A few years ago, when I started working in applying machine learning to text, models could not come close to human performance. Achieving this seemed a remote possibility at the time. Today, that remote possibility is much closer to reality with the arrival of new language models such as GPT-3.
GPT-3 is the latest iteration of deep learning models created by OpenAI. With just a brief prompt from a user, GPT-3 can generate text that’s impressively human-like. It can perform intelligent tasks like writing code based on a short description and answering questions about a passage.
The Transformative Underpinnings
What are the underpinnings of this major milestone in artificial intelligence? GPT-3, as well as its predecessors GPT-2 and GPT, and the BERT family of models are powered by two innovations: Transformer-based architecture and unsupervised pre-training.
Transformer-based neural networks vastly improve the efficiency of how models capture complex relationships between words. The boost in efficiency enables deeper neural networks that could do a much better job of “learning” how language works. First used to improve machine translation (a task at which AI is now achieving close to human accuracy), the Transformer architecture is the foundation for the revolutionary, powerful text models we are seeing today.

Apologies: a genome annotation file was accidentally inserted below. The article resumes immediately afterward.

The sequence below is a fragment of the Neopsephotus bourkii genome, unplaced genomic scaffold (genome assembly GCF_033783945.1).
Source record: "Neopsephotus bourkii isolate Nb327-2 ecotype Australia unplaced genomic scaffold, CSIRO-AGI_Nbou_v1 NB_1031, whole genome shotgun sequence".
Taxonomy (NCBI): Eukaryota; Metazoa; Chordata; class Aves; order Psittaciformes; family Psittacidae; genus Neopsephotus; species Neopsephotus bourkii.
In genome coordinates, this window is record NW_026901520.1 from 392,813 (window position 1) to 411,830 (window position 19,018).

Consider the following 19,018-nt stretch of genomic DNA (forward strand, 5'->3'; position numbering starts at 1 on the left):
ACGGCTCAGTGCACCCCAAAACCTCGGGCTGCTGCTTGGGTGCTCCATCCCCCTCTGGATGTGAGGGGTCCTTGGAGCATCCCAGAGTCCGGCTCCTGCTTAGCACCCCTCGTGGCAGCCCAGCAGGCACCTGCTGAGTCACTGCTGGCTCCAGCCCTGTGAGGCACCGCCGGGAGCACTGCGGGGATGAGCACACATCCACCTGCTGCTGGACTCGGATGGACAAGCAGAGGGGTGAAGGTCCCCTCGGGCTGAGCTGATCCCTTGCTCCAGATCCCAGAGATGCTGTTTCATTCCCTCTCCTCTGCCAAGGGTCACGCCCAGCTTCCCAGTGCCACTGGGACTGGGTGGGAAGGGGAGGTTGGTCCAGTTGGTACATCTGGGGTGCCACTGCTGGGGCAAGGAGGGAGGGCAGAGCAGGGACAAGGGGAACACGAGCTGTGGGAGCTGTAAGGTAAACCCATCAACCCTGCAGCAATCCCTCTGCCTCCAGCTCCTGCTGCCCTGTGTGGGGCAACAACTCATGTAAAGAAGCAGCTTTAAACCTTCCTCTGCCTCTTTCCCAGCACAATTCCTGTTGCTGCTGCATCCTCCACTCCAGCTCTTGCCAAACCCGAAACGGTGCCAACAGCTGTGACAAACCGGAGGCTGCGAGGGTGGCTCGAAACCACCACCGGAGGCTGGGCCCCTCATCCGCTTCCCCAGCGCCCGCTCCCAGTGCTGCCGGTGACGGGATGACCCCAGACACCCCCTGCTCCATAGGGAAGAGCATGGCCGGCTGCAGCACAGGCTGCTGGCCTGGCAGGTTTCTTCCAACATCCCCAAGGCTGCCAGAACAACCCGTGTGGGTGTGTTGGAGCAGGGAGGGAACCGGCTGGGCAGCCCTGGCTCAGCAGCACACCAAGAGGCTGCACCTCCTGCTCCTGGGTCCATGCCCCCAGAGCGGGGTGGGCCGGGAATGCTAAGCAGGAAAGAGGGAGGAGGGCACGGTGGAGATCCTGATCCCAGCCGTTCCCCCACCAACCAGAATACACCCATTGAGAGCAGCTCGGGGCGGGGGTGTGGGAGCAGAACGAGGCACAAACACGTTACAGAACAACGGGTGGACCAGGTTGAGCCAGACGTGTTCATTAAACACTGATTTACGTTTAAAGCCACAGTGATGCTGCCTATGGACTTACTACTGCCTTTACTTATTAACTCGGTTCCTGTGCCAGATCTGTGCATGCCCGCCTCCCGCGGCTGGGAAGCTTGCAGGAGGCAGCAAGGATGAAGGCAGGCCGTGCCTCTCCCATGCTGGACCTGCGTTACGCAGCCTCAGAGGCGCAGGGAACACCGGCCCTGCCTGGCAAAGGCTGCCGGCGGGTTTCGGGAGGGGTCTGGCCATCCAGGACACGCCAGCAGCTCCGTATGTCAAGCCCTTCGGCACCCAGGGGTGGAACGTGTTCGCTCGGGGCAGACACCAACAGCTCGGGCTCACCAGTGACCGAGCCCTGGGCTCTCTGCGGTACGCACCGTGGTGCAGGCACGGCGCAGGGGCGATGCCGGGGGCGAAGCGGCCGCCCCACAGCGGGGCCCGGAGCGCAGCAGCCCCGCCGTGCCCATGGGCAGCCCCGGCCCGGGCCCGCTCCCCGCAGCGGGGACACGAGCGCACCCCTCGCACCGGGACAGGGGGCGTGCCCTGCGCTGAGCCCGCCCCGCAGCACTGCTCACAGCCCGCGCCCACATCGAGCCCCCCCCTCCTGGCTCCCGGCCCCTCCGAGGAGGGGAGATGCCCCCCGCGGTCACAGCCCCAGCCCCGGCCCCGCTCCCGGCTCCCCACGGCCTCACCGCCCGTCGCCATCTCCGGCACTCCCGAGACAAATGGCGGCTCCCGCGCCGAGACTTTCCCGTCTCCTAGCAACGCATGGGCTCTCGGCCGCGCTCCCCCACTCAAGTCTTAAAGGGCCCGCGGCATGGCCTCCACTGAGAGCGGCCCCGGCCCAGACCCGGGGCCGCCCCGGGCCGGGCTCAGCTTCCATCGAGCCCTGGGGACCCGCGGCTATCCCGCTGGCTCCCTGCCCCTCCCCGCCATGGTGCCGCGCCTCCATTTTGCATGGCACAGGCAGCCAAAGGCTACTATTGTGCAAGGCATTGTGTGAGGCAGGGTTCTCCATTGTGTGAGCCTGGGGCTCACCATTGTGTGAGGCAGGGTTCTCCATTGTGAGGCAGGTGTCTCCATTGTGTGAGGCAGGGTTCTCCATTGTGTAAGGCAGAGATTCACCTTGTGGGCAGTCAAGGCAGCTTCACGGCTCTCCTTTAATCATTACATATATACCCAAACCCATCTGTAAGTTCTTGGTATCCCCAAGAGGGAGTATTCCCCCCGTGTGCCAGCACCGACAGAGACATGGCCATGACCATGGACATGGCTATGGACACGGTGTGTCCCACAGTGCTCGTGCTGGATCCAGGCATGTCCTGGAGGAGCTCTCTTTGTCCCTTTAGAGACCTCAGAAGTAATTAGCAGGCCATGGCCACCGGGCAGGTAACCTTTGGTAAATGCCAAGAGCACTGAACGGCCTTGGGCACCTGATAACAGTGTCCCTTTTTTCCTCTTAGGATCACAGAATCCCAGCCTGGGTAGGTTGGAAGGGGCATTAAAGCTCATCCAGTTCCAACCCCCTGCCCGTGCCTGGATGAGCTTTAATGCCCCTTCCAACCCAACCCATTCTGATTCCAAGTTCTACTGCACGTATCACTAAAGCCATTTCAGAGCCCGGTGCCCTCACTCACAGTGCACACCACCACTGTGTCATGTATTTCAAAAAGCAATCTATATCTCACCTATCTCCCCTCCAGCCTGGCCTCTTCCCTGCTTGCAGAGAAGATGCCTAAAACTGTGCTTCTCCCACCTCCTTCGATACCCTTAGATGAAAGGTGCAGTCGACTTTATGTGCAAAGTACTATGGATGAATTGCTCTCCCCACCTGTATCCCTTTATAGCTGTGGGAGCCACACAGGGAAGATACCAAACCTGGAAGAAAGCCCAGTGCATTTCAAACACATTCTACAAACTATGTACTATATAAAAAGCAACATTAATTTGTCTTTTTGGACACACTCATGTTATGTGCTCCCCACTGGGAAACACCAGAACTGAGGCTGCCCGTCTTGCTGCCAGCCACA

Unsupervised pre-training, the second innovation underpinning cutting-edge AI, provides models with an out-of-the-box “understanding” of language. In the pre-training process, BERT and GPT family models “learn” how language works by picking up statistical patterns from massive amounts of training text without any human supervision. This enables them to learn custom language tasks with considerably less training data. Because of unsupervised pre-training, GPT-3 can learn how to write code for website interfaces with only a handful of examples.
Thanks to these dual innovations, Transformer-based models for language are now the central focus in AI research and a major lever in AI applications across industries.